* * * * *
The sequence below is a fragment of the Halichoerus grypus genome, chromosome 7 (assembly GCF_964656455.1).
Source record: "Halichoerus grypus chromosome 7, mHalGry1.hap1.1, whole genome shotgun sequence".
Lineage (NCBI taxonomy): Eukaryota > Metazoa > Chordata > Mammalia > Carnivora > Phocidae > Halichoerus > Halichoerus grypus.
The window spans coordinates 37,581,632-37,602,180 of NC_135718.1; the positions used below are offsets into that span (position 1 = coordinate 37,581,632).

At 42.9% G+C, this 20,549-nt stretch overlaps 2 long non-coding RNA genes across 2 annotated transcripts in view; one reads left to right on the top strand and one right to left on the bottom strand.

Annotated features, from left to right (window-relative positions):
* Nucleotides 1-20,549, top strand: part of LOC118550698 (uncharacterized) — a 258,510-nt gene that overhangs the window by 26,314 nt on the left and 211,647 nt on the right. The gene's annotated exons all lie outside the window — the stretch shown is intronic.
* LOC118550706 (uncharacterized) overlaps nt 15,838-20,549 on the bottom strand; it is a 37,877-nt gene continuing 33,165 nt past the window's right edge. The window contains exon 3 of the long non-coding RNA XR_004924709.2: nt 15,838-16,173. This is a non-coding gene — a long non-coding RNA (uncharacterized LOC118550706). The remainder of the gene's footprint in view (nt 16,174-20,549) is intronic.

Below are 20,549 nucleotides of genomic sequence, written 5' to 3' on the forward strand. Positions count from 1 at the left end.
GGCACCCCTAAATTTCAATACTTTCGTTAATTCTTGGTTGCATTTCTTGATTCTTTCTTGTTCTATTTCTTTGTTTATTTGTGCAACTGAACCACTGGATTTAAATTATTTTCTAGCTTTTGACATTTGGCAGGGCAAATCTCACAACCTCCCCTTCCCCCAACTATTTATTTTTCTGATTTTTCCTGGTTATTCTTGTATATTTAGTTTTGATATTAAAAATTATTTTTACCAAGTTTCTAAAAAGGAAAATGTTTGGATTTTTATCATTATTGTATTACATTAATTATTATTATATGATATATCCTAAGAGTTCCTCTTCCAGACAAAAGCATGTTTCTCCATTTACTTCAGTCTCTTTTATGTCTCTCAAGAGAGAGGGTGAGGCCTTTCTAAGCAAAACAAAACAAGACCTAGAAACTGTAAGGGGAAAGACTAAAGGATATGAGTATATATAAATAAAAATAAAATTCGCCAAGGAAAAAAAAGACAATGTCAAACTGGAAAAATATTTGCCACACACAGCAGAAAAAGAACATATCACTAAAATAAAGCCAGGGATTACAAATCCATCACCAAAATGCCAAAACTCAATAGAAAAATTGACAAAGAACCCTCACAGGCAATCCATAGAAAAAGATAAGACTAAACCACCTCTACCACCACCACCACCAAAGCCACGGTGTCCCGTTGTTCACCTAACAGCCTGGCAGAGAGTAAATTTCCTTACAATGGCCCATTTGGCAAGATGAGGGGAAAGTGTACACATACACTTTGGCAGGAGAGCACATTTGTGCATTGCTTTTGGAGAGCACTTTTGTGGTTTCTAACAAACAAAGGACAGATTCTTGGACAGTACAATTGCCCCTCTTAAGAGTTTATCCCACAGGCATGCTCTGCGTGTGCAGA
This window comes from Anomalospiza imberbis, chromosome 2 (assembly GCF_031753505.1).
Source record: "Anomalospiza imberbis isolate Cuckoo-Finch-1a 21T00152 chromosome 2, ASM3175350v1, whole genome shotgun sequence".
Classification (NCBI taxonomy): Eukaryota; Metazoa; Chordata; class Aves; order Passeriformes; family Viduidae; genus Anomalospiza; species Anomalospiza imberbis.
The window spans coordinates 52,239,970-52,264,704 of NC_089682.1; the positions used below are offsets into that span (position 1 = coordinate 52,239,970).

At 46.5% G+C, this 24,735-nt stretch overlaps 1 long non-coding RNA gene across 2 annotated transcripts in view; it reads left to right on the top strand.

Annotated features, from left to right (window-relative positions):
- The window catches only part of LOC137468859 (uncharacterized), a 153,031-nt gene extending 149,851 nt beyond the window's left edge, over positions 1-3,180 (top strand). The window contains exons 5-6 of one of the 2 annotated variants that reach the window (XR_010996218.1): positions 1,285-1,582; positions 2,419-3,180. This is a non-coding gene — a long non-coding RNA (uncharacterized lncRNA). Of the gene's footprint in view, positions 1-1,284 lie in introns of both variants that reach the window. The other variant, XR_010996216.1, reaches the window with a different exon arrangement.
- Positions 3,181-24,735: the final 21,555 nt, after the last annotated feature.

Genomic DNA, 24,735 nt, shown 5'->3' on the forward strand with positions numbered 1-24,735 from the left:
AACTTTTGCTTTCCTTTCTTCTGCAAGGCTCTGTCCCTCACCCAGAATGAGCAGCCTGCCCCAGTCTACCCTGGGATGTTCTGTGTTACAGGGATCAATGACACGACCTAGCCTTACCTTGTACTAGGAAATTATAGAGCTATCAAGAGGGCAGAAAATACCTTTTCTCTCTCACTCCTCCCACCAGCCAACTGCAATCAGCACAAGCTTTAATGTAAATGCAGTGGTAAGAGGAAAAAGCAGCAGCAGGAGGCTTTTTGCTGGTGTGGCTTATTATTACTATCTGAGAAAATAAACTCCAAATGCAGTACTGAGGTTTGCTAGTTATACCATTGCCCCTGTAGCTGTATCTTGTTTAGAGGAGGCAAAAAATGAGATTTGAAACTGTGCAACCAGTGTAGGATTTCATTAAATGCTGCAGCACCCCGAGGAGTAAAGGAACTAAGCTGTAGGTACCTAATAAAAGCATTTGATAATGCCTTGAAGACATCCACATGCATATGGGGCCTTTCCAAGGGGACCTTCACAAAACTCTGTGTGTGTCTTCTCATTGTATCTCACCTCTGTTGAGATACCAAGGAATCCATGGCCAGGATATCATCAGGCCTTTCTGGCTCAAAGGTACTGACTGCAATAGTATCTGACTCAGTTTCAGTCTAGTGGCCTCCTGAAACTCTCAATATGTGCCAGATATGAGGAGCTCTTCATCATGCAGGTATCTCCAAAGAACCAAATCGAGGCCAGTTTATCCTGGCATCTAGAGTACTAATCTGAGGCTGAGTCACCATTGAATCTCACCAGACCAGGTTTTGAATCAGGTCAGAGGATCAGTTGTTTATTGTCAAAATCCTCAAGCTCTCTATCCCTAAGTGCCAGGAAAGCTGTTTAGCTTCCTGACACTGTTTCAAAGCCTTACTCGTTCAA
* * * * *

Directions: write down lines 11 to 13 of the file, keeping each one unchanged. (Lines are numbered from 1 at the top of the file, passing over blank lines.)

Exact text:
This window comes from Anomalospiza imberbis, chromosome 2 (assembly GCF_031753505.1).
Source record: "Anomalospiza imberbis isolate Cuckoo-Finch-1a 21T00152 chromosome 2, ASM3175350v1, whole genome shotgun sequence".
Classification (NCBI taxonomy): Eukaryota; Metazoa; Chordata; class Aves; order Passeriformes; family Viduidae; genus Anomalospiza; species Anomalospiza imberbis.